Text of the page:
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Miller v. State

Supreme Court of Missouri, En Banc

July 31, 2018

RICHARD MILLER, Respondent,
v.
STATE OF MISSOURI, Appellant.

          APPEAL FROM THE CIRCUIT COURT OF PULASKI COUNTY The Honorable John D. Wiggins, Judge

          PATRICIA BRECKENRIDGE, JUDGE

         The state appeals from the motion court's judgment sustaining Richard Miller's Rule 29.15 motion for postconviction relief and vacating the revocation of his probation and imposition of sentences on two counts of involuntary manslaughter, under section 565.024, RSMo 2000. On appeal, the state claims the motion court clearly erred in finding the trial court was without authority to revoke Mr. Miller's probation and to sentence him because the record reflects every effort was made to conduct the revocation hearing prior to the expiration of his probation term. Because the record refutes Mr. Miller's claim the trial court failed to make every reasonable effort to hold his probation revocation hearing prior to the expiration of his probation term, the motion court clearly erred in granting Mr. Miller postconviction relief. The motion court's judgment is reversed.

          Factual and Procedural Background

         On December 25, 2004, Richard Miller was traveling southbound on a two-lane stretch of Highway 63 near Rolla. As Mr. Miller approached a bridge, he pulled into the northbound lane to pass a vehicle traveling the speed limit. After he passed the car, Mr. Miller continued traveling south in the northbound lane, even as he entered a no-passing zone and "blind curve" approaching the bridge. As he crossed the bridge, he struck a northbound vehicle head-on. The couple riding in that vehicle were killed as a result of the collision.

         Mr. Miller was charged with two counts of involuntary manslaughter in the first degree, and, on September 15, 2007, a jury found him guilty as charged. On August 29, 2007, the trial court suspended imposition of sentence and placed Mr. Miller on probation for a term of five years.

         On June 26, 2012, the state filed a motion to revoke Mr. Miller's probation asserting he violated his probation by committing the class A misdemeanors of being in possession of an imitation controlled substance and drug paraphernalia. Mr. Miller's probation revocation hearing was initially set for a hearing on August 8, 2012. On August 3, a public defender entered his appearance in the case. At the August 8 hearing, the appointed public defender announced his office had a conflict with representing Mr. Miller, and the trial court continued the hearing to August 23. Thereafter, he withdrew, and, on August 14, a second public defender entered his appearance as counsel for Mr. Miller.

         On August 23, 2012, the probation revocation hearing was continued to October 3. A memorandum filed with the trial court stated: "Case reset for Probation Violation Hearing on October 3, 2012 @ 9 am. Defendant is ordered to appear." [1] The memorandum was signed by an assistant prosecuting attorney, Mr. Miller's counsel, and the trial court. Mr. Miller's term of probation expired August 28, and he received a letter advising he had been discharged from supervision by the board of probation and parole.

         On October 3, Mr. Miller and his counsel appeared for the probation revocation hearing. The hearing was continued, on the state's motion and without objection from Mr. Miller, and reset for December 5, 2012. A memorandum was filed memorializing the appearances and continuance signed by the assistant prosecuting attorney, Mr. Miller's counsel, and the trial court. On October 19, 2012, the state filed an amended motion to revoke Mr. Miller's probation, alleging two additional probation violations. In the amended motion, the state alleged, in 2008, Mr. Miller was found guilty of domestic assault in the third degree, and, in 2009, he was found guilty of driving with a revoked license.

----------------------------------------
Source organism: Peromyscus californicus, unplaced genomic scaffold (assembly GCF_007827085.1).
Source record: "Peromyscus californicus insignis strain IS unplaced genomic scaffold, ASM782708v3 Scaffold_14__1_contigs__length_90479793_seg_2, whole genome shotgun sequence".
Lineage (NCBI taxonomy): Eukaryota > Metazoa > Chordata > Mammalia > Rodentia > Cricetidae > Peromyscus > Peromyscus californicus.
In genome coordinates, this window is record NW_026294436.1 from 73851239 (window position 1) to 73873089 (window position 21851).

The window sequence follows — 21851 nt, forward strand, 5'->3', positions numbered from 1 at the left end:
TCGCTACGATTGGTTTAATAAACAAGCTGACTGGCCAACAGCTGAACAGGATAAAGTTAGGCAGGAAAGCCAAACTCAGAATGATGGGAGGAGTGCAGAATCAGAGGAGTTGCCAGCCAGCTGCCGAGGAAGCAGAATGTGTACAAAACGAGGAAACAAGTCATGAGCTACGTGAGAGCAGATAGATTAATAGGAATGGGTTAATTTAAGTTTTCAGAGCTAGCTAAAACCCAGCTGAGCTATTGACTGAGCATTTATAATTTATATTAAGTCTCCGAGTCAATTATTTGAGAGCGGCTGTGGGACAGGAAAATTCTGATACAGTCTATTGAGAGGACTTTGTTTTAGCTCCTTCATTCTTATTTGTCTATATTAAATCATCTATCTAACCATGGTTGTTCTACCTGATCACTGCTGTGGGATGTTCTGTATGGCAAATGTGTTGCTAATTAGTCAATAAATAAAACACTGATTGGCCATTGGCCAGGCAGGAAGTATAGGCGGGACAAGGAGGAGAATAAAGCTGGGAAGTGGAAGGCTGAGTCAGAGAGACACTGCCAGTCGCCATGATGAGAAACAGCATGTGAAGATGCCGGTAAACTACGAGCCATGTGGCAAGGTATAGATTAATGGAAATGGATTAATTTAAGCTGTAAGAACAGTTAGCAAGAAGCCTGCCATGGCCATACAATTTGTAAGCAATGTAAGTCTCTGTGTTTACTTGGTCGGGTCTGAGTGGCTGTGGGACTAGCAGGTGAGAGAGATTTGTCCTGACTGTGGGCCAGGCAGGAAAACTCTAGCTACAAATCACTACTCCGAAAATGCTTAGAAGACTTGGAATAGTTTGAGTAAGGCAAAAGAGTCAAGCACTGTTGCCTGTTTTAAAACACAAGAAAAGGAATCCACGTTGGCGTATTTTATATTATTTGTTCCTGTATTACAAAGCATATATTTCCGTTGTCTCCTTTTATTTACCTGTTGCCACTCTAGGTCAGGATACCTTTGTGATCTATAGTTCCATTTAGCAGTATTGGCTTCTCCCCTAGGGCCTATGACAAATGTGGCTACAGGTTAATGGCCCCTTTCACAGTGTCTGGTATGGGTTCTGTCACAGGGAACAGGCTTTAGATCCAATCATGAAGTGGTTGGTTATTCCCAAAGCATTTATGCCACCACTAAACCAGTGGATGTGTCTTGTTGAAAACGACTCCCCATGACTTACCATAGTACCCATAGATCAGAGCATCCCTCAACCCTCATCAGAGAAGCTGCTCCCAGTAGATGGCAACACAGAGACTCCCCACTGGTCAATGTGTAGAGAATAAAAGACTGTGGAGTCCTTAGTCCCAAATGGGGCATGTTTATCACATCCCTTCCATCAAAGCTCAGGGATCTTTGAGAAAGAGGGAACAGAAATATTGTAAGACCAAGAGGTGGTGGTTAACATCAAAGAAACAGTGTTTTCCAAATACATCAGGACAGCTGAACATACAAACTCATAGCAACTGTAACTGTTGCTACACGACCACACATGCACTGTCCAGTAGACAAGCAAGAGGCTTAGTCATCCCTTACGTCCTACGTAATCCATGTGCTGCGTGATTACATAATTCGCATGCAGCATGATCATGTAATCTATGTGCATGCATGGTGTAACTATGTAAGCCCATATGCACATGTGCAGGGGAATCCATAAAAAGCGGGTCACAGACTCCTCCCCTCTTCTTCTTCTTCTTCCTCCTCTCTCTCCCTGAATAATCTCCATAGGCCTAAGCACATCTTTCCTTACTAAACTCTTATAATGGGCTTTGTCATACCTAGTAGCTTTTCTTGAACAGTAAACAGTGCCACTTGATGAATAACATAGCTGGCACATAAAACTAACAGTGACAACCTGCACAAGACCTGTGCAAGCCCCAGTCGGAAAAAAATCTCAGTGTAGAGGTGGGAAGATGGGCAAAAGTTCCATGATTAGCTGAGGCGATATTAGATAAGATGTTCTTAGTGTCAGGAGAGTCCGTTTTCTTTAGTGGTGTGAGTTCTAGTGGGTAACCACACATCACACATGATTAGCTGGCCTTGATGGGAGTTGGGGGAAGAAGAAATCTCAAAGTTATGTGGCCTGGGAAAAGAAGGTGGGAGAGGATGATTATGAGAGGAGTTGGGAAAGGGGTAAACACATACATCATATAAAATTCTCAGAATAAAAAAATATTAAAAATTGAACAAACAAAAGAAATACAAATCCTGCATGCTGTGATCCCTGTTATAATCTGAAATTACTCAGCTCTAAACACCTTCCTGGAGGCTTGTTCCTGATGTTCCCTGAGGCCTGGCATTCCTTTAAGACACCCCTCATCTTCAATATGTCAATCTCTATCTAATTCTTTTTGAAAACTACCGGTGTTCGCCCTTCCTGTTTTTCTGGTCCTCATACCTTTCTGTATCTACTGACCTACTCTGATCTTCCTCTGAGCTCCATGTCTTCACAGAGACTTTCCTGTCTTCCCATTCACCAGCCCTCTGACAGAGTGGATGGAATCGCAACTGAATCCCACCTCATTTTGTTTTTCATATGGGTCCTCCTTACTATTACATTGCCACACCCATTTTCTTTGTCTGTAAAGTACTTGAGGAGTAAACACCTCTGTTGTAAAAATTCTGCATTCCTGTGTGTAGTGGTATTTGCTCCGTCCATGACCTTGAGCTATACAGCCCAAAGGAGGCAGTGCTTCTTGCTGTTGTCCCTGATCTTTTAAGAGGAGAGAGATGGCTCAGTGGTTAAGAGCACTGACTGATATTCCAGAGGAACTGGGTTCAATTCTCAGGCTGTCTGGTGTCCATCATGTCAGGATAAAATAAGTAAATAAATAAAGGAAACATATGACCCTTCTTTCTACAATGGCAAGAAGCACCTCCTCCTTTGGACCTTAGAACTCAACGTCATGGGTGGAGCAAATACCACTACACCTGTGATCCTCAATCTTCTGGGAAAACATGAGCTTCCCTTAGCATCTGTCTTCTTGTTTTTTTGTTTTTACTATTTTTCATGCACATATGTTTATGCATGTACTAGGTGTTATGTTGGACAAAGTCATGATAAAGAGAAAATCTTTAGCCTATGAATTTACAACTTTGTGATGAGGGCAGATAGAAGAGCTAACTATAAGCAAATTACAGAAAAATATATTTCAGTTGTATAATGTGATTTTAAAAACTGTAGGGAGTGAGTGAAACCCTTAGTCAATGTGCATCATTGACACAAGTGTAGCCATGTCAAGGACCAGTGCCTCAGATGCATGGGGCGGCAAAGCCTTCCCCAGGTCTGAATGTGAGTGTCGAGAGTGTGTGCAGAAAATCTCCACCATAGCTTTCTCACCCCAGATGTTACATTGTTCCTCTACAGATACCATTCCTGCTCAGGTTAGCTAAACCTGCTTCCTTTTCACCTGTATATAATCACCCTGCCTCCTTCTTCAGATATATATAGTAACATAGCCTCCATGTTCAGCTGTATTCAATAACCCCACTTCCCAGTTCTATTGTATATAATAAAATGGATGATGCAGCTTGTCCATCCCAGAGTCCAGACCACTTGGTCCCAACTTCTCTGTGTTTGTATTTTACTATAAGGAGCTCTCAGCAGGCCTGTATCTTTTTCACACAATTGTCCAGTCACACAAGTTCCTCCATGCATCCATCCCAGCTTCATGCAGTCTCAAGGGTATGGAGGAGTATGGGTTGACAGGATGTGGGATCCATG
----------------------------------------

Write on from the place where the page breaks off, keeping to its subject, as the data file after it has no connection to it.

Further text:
Mr. Miller's probation revocation hearing was ultimately held on December 5, 2012. During the hearing, Mr. Miller orally moved for dismissal on the ground the trial court no longer had statutory authority to revoke his probation because his probation term had expired. The trial court addressed whether it retained authority to hear the matter despite the expiration of his probation term:

THE COURT: There was a question about whether or not there was a necessity for a suspension. We looked up some case law, and it states that there must be a clear manifestation of an intention to revoke. The motion to revoke did that. And, secondly, that there was an attempt to get the matter set, reasonable efforts made to get it resolved prior to the expiration of five years.
I went back through the file. This matter has been set at least once, if not twice. Was continued by agreement without objection past the date - and specifically to today.
So, first of all, do the attorneys agree that that's what's transpired up to this point?
[THE STATE]: The State so stipulates, your Honor.
THE COURT: [Mr. Miller's counsel]?
[MILLER'S COUNSEL]: Yes, your Honor.
THE COURT: The oral motion to dismiss filed in these proceedings earlier this morning then is denied. I'm of the opinion that the State's manifest and clear intent, reasonable efforts were made. It passed the five years by agreement of [Mr. Miller]; therefore, this Court has not lost jurisdiction.

         The revocation hearing continued, and Mr. Miller admitted to the trial court he violated his probation by being found guilty of three misdemeanors - driving while revoked, domestic assault in the third degree, and possession of drug paraphernalia. The state presented impact testimony from the family of the two victims killed in the head-on collision. The trial court then found Mr. Miller had violated his probation. Thereafter, on February 3, 2013, the trial court ...


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